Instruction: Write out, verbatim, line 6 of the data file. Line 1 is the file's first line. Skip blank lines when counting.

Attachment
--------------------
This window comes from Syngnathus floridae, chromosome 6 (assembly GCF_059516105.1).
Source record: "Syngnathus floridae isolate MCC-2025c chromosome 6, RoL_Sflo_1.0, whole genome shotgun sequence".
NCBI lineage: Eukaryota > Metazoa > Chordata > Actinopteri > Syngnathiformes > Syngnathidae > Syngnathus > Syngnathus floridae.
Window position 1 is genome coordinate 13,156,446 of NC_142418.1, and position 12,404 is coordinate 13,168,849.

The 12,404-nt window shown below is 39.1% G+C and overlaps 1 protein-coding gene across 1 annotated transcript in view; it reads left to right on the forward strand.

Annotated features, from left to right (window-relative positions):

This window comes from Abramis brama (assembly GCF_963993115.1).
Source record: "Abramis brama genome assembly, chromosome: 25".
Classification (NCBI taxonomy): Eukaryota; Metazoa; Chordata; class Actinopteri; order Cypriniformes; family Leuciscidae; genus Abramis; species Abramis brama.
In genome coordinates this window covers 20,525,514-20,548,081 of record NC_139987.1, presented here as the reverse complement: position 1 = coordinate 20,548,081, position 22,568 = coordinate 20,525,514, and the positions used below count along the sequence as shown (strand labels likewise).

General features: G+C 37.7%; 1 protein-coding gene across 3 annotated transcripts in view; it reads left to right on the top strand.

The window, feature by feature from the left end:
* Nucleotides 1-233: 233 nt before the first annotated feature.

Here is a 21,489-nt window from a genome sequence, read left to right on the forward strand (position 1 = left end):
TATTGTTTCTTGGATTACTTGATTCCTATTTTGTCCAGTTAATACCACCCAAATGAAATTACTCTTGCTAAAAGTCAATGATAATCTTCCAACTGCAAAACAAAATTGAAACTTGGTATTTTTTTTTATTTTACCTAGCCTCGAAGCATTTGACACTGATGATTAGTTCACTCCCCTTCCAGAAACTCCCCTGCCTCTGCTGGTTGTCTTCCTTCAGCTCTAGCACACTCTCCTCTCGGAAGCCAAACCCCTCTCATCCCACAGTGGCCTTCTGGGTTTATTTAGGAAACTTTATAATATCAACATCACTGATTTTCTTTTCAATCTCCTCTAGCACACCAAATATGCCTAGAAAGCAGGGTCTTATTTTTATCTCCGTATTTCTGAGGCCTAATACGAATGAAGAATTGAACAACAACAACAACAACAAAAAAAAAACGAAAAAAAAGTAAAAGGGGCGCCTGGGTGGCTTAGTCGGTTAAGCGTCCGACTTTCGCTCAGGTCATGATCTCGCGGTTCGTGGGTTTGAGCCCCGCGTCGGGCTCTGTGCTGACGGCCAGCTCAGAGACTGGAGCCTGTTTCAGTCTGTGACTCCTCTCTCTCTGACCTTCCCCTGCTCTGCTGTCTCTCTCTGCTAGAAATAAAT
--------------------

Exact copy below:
Annotated features, from left to right (window-relative positions):